Stalin

A sweeping history of Russian power in the world, and of Stalin’s power in Russia (recast as the Soviet Union), full of surprises, with uncanny echoes of today’s realities.

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Stephen Kotkin

is the John P. Birkelund Professor in History and International Affairs at Princeton University, where he has taught since 1989. He is also a Research Fellow at the Hoover Institution at Stanford University.

Operation Successor: the Cunning of History

TASS

TASS

On March 3 in Moscow, the wake and burial took place of Boris Nemtsov, the slain former first deputy prime minister of Russia.  The viewing occurred at the Andrei Sakharov Center, itself a poignant statement.  The media group RBK assembled an astonishing photo album of the solemn tribute (text and captions in Russian).  For me, as I suspect for many Russia watchers, clicking through felt like time transporting.

No one from Putin’s presidential administration was visible.  The regime was represented by the diminutive Arkady Dvorkovich, a first deputy prime minister and alumnus of Moscow’s New Economic School, whose rector has been chased abroad to escape possible arrest.  In fact, on vivid display was another Russia, that of a would-be Western style market economy and open society: Anatoly Chubais, former architect of Russia’s early privatization, now head of the company Russian Nanotechnology; Sergei Kiriyenko, former prime minister, now head of the conglomerate Russian Atom; German Gref, former economics minister, now head of Sberbank, the country’s largest financial institution; Mikhail Kasyanov, former prime minister, now an opposition figure; uber-oligarch Mikhail Fridman of the Alfa Group, still the largest private enterprise in Russia; Grigory Yavlinsky, co-founder of the erstwhile liberal political party Yabloko; Aleksei Kudrin, former finance minister and now an establishmentarian cum loyal-oppositionist.  It was Kudrin who midwifed Putin’s leap from St. Petersburg to Yeltsin’s presidential administration in Moscow in 1997, when Putin was an unemployed former deputy mayor.  To paraphrase Hegel, such is the indirect and sly cunning of history.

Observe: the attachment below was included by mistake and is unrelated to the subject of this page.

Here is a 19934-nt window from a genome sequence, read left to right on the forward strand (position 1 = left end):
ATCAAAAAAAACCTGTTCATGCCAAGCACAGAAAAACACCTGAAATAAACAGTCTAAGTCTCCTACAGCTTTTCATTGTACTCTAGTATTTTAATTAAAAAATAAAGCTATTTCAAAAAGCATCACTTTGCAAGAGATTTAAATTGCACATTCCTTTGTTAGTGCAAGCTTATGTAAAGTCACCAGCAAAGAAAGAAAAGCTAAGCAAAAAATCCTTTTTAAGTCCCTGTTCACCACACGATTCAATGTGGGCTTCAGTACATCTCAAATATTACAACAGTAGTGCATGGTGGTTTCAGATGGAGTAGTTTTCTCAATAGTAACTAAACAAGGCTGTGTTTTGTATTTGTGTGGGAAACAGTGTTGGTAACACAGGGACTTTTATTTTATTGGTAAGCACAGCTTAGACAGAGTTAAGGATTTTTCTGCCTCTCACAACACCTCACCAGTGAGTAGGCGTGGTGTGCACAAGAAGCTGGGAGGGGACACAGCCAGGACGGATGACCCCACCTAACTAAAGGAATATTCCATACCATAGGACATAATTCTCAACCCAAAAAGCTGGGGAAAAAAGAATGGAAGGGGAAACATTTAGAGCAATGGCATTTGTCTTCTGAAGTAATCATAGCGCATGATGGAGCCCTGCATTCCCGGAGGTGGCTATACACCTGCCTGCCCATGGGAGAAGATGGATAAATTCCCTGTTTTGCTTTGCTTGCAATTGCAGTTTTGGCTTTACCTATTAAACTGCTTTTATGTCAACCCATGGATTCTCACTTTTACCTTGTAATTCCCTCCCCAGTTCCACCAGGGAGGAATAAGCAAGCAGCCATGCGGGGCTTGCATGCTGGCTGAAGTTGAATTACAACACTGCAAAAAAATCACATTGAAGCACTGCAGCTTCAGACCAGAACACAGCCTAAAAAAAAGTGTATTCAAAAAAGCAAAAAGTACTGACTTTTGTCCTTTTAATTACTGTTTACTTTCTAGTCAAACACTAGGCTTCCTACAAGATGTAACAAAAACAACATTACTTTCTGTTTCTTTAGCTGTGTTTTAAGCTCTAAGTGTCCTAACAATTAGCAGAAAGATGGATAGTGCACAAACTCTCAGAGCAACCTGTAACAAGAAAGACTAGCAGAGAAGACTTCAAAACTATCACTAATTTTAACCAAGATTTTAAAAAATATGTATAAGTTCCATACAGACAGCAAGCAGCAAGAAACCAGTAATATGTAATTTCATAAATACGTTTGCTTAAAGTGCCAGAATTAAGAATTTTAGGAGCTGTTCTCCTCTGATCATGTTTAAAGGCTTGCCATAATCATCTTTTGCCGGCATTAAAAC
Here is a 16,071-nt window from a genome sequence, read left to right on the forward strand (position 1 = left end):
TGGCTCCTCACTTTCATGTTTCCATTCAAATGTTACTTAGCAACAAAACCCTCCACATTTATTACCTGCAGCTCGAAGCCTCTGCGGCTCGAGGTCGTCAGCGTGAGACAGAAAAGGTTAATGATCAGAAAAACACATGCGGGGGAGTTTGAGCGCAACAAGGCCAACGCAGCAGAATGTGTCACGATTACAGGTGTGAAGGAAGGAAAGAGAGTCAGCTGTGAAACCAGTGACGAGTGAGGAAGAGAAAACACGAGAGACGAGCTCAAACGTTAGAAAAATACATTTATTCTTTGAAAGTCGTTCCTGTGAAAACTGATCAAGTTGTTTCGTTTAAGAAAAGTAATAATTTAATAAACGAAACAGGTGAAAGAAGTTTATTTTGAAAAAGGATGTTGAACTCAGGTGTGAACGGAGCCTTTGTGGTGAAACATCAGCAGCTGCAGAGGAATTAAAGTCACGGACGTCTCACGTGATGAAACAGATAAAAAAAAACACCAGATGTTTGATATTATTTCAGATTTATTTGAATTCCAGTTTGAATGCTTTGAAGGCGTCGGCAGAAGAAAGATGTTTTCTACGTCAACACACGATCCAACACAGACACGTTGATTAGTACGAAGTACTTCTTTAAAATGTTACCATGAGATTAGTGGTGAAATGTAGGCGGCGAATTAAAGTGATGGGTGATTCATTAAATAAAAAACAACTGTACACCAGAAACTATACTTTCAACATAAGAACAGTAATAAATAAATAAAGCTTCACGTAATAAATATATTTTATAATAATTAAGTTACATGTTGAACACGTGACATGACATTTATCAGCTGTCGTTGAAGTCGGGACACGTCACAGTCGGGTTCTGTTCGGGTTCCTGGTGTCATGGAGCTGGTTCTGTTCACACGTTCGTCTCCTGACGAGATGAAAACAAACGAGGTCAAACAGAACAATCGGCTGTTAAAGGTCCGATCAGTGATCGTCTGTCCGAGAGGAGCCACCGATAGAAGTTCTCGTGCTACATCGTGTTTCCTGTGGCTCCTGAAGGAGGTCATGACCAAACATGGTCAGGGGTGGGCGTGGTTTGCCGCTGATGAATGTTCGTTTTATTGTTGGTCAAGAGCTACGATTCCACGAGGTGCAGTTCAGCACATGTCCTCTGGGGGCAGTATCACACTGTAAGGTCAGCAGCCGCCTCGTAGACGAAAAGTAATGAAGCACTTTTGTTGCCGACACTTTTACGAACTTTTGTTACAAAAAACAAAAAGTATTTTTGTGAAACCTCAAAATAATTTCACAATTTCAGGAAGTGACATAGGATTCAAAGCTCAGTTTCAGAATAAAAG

With few exceptions, these are figures of the Yeltsin years or the first Putin term.  They represent the dashed hopes of “transition,” “reform,” “democracy,” “liberalization.”  For one day, they were brought together again, by the death of Nemtsov, briefly an improbable potential successor to Yeltsin, and now the most potent symbol of promise unfulfilled.  One photo in the album shows Nemtsov’s mother and other family members, including a bushy-haired lookalike son, staring into the open casket.  Perhaps none of the images is more agonizing than the one depicting Yeltsin’s widow, Naina, for in the shot are also Tatyana Dyachenko, their daughter, and Valentin Yumashev, their son-in-law, a journalist who wrote Yeltsin’s two books of memoirs.  (Yevgeny Yasin, the intellectual godfather of the Higher School of Economics, is in this photo, too, farthest to the right.)  No one did more to select Putin as Yeltsin’s successor than Yumashev and Dyachenko.  They aimed to protect “the family” – Yeltsin (in retirement), themselves, and the narrow circle that reaped the richest rewards of his rule.  The consequences of their decision were embodied in the coffin.